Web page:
For the candidates, the two-month sprint to Nov. 6 promises a high-stakes mix of debates, multiple appearances in a dozen battleground states and hours of campaign speeches.
"Thus far, the (President) Obama side has done some very negative ads and attacks, and I think it's gotten to the point where it's backfired, and they're stepping back from it," says Calabrese, who believes Mitt Romney will focus on the economy.
"I suspect you'll hear the Romney campaign talk about the past four years and the state of the economy, and I think you'll hear the Obama campaign talk about anything but the economy over the past four years," adds Calabrese.
Erie County Democratic Party Chairman Len Lenihan believes the economy will be a hot button issue.
"Mitt Romney's made it clear, he wants to go back to the Bush tax cuts where we had huge deficits, while we expect to see Obama build from the middle class out, with investments strategies for education, and higher taxes for those in the highest income tax brackets," notes Lenihan. "What it comes down to is Obama says a balanced approach is needed."
Lenihan believes Obama just needs to stay the course, and reduce expenses when possible, and only get revenue increases from the one percent. Calabrese says the race will come down to which campaign can motivate its base more, with Romney purusing the independent voters.
(AP) On the same night Democrats conclude their national convention, Republican presidential nominee Mitt Romney has released plans to launch a television advertising campaign across eight swing states.
Officials who track such spending report that Romney has purchased about $4.5 million in new advertising for the next several days.
Romney announced the new ad campaign Thursday night shortly after President Barack Obama addressed the Democratic National Convention in North Carolina.
The commercials suggest that Americans are not better off after nearly four years of Obama's leadership. They link Obama to high foreclosure rates, defense cuts, government regulations and the national deficit.
To press his case , Obama will frequently deploy his chief attack dog, Vice President Joe Biden, and his attack dog emeritus, former President Bill Clinton. Both will spend the next two months ripping into Romney, and traveling extensively in states where they can help boost the president's standing with white working-class voters, including Ohio, Pennsylvania and Virginia.
Since Romney locked up the nomination in April, Obama's team has tried to portray him as a ruthless businessman to a public whom they argue has been hardened by the near economic collapse of 2008. Obama's campaign has pressed Romney to release several years' worth of tax returns, noting that returns he did release showed the ownership of a Swiss bank account and investments in the Cayman Islands, home to common tax shelters. At rallies, the president portrays Romney as someone who would ram through tax cuts for the super wealthy at the expense of the middle class. And Obama's allies have cast Romney as an outsourcer of jobs.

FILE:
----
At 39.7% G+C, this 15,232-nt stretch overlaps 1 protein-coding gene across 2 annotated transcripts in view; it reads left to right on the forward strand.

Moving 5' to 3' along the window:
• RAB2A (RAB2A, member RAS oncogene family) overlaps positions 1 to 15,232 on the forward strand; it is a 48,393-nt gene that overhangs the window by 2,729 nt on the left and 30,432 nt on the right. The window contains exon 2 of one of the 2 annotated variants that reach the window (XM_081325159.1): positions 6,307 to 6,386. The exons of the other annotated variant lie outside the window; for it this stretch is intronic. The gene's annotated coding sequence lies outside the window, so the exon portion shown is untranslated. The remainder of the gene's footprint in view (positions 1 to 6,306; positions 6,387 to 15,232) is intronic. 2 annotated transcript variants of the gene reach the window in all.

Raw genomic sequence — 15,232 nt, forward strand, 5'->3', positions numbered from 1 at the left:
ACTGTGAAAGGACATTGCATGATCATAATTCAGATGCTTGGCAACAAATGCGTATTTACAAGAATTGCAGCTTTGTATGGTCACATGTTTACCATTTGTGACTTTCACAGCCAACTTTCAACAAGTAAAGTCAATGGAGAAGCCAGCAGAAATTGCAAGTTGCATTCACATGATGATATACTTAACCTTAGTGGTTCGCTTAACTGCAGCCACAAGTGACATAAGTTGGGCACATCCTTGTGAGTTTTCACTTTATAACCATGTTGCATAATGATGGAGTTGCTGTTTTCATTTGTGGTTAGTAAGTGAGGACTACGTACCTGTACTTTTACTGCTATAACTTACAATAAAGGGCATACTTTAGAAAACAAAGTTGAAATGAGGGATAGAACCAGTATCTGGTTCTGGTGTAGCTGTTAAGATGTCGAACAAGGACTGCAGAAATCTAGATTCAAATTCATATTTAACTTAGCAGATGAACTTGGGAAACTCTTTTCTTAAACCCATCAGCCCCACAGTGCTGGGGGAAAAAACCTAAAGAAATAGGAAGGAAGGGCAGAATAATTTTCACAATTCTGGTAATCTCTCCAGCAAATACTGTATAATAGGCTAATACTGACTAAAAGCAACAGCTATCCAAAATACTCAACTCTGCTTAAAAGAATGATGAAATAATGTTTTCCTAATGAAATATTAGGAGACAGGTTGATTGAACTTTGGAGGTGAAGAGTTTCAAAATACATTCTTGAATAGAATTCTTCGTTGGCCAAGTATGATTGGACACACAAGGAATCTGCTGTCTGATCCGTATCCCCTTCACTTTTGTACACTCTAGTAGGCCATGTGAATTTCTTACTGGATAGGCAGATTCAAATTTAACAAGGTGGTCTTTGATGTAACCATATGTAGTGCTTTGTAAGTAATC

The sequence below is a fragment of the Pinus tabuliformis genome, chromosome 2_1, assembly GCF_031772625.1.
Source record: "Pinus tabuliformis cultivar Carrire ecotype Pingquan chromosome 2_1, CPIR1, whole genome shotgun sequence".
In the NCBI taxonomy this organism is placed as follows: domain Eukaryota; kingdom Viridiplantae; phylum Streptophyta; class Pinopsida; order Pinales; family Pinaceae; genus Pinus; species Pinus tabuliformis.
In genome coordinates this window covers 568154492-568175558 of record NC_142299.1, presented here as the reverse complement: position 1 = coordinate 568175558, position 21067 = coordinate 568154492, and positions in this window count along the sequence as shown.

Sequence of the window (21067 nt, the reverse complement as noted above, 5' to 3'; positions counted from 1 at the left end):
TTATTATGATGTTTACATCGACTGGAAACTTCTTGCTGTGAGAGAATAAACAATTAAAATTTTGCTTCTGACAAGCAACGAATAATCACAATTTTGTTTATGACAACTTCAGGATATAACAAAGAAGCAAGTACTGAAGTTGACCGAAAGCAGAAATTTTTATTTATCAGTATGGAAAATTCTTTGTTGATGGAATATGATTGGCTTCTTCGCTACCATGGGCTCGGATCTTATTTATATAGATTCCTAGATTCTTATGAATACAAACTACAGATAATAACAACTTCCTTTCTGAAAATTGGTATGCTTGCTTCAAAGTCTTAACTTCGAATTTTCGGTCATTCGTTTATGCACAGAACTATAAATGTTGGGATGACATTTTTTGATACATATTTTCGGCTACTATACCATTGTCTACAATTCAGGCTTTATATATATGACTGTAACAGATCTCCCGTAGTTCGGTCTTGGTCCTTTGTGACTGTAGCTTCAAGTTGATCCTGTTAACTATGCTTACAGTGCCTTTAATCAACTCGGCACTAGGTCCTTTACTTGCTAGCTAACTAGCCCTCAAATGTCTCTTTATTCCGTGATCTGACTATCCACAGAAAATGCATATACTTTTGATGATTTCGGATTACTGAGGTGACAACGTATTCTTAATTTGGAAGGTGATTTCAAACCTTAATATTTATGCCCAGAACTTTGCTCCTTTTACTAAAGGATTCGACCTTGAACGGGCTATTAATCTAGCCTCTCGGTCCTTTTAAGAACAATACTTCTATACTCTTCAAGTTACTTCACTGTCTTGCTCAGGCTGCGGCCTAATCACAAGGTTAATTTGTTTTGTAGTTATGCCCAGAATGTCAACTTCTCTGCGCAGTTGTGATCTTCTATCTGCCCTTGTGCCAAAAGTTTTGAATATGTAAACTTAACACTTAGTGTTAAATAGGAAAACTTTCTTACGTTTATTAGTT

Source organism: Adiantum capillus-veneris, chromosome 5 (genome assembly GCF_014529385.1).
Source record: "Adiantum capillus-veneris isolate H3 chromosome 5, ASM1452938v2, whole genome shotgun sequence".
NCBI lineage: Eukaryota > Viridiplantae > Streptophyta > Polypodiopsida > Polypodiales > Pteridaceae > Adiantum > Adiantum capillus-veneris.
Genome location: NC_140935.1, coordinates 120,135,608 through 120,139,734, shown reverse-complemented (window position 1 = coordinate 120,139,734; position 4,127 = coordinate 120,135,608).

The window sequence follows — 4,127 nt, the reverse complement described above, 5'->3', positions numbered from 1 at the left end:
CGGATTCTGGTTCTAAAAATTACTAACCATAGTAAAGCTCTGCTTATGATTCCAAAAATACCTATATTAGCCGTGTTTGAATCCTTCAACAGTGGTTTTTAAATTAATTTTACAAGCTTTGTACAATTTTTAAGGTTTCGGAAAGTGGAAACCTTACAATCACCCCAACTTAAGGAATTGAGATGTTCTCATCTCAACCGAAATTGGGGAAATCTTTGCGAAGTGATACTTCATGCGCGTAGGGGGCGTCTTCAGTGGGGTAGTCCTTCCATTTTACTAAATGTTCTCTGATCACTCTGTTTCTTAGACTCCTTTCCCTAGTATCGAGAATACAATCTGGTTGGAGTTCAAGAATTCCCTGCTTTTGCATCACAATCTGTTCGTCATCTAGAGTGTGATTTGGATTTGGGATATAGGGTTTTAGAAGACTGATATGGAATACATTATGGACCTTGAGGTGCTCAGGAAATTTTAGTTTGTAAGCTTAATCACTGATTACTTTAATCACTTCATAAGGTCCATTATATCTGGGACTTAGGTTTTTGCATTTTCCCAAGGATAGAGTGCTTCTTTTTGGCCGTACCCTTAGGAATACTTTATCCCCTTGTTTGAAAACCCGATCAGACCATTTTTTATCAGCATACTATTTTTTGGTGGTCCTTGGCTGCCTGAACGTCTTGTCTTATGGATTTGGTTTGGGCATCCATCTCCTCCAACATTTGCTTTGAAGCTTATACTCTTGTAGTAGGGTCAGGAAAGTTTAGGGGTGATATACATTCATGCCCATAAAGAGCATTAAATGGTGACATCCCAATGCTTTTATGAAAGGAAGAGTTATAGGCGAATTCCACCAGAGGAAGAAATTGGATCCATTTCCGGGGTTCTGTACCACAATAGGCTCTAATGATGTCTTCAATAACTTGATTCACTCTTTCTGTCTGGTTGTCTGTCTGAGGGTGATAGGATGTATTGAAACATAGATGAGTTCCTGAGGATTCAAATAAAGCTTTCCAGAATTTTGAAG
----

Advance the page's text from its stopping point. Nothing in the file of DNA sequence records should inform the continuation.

Obama also will dispatch his popular wife, Michelle Obama, to key states as he looks to remind voters of why many voted for him in the past - they like him - and assure them that he can relate to the struggles they face.
With a race this tight, Obama himself isn't likely to let up on Romney.
Expect to hear the president draw stark differences with the Republican on issues important to Obama's core constituencies by emphasizing his first-term successes as he looks to win support at the margins.
For now, the contest centers on the seven states where surveys show neither side has a significant advantage: Colorado, Florida, Iowa, Ohio, Nevada, New Hampshire and Virginia. Obama won them all four years ago, and he's banking on his expansive voter registration and get-out-the-vote operation - bolstered by information technology and social media - to make up for Romney and his Republican allies' significant cash advantage on TV. Obama has some ground to make up in North Carolina, where he held his convention.
"It's a turnout election. We've got to make sure the people who support the president's plan are participating," said David Leland, a former Ohio Democratic party chairman.
Democrats argue that the election will come down to three states: Ohio, Florida and Virginia. Of those, Democrats are most optimistic about Ohio, where the economy is improving and the auto bailout is popular. In Virginia, they're hopeful that minorities will turn out in force again as they did four years go. Florida is the one that makes Democrats the most nervous.
To tip the balance in those states and others, Obama's team will offer anew a steady string of warnings about Romney.
"We're going to be aggressive about telling the story of this administration, telling the truth about what this president has accomplished, but also telling the truth about Mitt Romney's plans and what they would do to this country," said deputy campaign manager Stephanie Cutter.
Romney's campaign says it will run 15 separate ads spread across Colorado, Florida, Iowa, Nevada, New Hampshire, North Carolina, Ohio and Virginia.